The trio of investors in LinkedIn as well as the CEO Jeff Weiner and founder Reid Hoffman are holding on to their shares of LinkedIn even after the IPO set for Thursday. Does that mean the smart, insider money sees something bigger than a $4B valuation?

Check out the WSJ deal post on LinkedIn investors holding onto their shares.

One of my favorite top 10 rules of entrepreneurship are also from their founder Reid Hoffman.

Reid hoffman gives small business advice

Reid was also one of the founders of Paypal.

How Rose Corrick made her small business comeback

In 2008 Rose Corrick started a boutique clothing company which she decided to take from her apartment to a 4,000 square facility, signing a three year lease and buying the necessary equipment to manufacture her clothes. And while business was initially brisk, the Great Recession hit and suddenly she was running out of customers, orders and revenues – while her bills kept piling up.

She had to turn to her credit cards to make payments, cancel important events at fashion shows to promote her brand, and lay off people who worked for her.

Still, she didn’t give up.

She had a belief in the uniqueness of her clothes and vision, and instead of throwing her hands up in the air – she went for help.

Rose hired a fashion consultant to give her a fresh opinion on the “hot” new trends emerging, hired sales people on 12% commissions only, and trimmed her manufacturing costs at every corner.

Slowly but surely, sales started to go up, and up, and up. Until she could project $1.2M in sales for the year. Her’s is an inspiring story of not just a successful small business, but of the grit and determination it often takes to be an entrepreneur. For as some know, the ride is not always up, nor even steady. Congrats Rose!

Small Business Owners Need Telecommunications

Rose Corrick made her own turnaround story.

Google has a search engine… for blogs!

Often, useful tips and marketing methods (or even just a supportive, helpful opinion) can be found on blogs. And while Google has been good for searching for information online, many of the listings in search results are nowadays filled with ads, large brand websites, or filler content known as doorway pages.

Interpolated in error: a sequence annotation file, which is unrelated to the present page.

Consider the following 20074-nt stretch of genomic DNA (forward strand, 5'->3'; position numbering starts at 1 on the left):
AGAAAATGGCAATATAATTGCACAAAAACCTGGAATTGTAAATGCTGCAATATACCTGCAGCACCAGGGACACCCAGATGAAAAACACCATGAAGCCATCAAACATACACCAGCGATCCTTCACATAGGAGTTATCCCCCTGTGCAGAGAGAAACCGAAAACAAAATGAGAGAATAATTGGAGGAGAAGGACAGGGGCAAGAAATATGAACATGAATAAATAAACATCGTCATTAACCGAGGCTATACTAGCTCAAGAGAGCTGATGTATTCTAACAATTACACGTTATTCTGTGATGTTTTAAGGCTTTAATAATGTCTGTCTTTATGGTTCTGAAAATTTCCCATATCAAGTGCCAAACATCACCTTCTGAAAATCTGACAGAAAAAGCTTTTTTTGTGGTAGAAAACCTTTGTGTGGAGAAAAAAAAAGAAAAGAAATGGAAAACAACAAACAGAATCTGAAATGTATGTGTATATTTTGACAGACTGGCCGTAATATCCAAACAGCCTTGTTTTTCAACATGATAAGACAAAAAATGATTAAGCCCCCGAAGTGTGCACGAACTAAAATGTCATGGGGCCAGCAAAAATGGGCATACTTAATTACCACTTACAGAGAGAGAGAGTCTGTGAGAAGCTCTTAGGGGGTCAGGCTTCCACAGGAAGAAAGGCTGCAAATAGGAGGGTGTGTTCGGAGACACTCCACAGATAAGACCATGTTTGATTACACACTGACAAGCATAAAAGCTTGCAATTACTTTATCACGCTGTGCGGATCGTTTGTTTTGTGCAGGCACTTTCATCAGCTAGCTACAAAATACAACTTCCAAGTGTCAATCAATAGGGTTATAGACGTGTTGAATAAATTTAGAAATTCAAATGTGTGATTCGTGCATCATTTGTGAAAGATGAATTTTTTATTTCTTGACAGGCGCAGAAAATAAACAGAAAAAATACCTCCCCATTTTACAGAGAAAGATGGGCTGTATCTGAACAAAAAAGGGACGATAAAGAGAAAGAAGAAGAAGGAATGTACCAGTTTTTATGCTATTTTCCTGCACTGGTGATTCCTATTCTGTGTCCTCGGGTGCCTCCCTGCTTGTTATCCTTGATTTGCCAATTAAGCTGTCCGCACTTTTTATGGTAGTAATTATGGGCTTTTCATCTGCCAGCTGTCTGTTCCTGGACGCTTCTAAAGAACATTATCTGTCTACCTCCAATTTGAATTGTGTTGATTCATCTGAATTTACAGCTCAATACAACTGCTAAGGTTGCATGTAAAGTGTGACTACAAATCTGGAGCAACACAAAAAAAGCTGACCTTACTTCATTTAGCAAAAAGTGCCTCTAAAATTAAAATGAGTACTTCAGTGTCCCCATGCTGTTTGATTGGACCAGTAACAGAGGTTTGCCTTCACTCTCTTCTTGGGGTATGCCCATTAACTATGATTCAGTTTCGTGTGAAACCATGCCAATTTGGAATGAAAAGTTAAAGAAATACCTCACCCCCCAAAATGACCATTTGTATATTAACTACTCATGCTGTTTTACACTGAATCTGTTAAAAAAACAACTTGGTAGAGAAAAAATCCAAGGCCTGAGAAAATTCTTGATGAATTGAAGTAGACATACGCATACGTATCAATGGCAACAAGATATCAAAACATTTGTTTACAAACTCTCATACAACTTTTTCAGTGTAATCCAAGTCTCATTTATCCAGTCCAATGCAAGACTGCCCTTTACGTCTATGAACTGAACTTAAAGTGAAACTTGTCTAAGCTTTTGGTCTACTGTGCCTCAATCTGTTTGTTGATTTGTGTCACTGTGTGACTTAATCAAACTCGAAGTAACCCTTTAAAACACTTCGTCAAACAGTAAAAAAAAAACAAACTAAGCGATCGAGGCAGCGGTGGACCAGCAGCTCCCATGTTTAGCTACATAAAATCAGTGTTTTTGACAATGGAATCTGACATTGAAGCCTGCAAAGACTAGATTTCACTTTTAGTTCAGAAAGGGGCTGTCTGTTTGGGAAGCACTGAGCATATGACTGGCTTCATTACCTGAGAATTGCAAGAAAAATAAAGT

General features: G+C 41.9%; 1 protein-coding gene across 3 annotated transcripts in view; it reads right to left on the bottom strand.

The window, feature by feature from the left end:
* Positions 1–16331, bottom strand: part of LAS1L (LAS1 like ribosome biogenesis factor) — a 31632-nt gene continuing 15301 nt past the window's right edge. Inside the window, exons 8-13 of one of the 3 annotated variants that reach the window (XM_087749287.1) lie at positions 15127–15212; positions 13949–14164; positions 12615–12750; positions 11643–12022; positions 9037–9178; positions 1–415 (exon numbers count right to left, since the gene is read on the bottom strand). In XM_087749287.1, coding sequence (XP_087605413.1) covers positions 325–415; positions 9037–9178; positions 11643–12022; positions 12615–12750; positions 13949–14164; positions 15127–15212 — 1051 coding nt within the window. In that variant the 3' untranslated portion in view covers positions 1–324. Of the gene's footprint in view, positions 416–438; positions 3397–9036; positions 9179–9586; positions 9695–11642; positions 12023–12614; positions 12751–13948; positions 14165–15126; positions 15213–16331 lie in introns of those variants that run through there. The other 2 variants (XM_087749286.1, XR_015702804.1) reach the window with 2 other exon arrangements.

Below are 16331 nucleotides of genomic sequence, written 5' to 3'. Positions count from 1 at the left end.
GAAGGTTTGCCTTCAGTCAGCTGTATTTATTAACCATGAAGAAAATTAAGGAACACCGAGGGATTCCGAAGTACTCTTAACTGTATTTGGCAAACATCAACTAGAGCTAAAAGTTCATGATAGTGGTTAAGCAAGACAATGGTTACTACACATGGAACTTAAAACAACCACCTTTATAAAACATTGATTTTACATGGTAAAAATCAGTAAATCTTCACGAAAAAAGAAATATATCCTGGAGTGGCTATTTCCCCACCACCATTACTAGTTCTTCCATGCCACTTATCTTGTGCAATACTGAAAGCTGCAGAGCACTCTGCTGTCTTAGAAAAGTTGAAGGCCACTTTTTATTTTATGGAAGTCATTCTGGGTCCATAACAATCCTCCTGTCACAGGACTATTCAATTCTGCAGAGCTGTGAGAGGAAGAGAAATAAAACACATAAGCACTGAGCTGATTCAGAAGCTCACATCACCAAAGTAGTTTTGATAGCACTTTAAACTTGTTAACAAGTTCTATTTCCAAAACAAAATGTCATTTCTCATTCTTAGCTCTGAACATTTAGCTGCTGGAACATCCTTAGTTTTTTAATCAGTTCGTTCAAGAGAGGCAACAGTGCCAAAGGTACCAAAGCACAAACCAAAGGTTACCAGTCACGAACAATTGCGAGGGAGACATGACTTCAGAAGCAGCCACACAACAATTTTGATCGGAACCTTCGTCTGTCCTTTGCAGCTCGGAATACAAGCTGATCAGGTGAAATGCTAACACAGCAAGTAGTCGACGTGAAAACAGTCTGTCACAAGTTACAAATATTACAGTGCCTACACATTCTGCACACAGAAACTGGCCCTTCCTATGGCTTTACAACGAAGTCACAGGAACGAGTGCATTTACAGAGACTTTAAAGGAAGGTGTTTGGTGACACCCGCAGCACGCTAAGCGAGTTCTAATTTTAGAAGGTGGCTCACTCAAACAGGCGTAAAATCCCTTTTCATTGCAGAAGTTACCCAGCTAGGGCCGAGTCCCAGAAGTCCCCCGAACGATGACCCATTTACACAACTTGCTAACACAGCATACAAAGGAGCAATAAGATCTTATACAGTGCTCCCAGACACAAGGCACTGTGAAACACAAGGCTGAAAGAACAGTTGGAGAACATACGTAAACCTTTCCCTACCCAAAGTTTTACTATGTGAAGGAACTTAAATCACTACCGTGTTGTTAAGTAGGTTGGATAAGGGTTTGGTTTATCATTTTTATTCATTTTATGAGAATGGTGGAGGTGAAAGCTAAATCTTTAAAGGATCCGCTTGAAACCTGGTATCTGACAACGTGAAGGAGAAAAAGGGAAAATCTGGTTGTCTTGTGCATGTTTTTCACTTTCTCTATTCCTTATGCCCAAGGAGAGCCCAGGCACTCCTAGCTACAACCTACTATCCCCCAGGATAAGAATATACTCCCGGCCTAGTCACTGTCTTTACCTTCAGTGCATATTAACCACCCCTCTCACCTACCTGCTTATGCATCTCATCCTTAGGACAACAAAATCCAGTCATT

Recently Google released a search engine just for blogs. I’m finding that the more I use it, the more helpful, targeted information I find that’s useful for small business owners. That’s because blog content is often written by other entrepreneurs and professionals that speak to other the SMB. Try it – you’ll most likely find tons of useful information you won’t find in a normal Google search!

Startups can find more blogs on Google Blog Search

Many don't know Google has a search engine just to find blogs.

The 100 Fastest Growing Inner City Businesses of 2011

Even during the recession, these inner city businesses found ways to grow. Topping this list is the inspiring small business success story of Ken Novotny of CSI. Selling IT services alone is hard enough, doing it in Oklahoma City and to the Federal Government must be a lot tougher. So when Ken decided to start his business in 2004, no bank would lend him the money he needed to fund his idea.

A small loan from his father and 6 years later, Ken and his company who made $14M in revenues last year tops the list from this year’s CNN Money’s list of ‘Fastest Growing Inner City Businesses in America 2011.‘ Congrats Ken, you’re an inspiration to us all.

Inner city small business phone systems list

These small businesses are turning the inner city around

How come no one leaves voicemail anymore?

An interesting article in the New York Times titled “You have voicemail. Do you care?” shows that up to 70% potential customers don’t leave voicemails anymore. Why?

The article suggests that even amongst the older population, consumers have become accustomed to ‘instant gratification’ features such as SMS text or even e-mail.

It’s even more compelling that at a couple of dollars per answered call, on demand answering services (can I plug Halloo’s Live Answering Service here?) make ROI sense. It’s not just about better customer service anymore, it’s about making sure you don’t lose your customers to voicemail.

On Demand Cloud based Live Human Answering Service Prices

I'll check my voicemail later...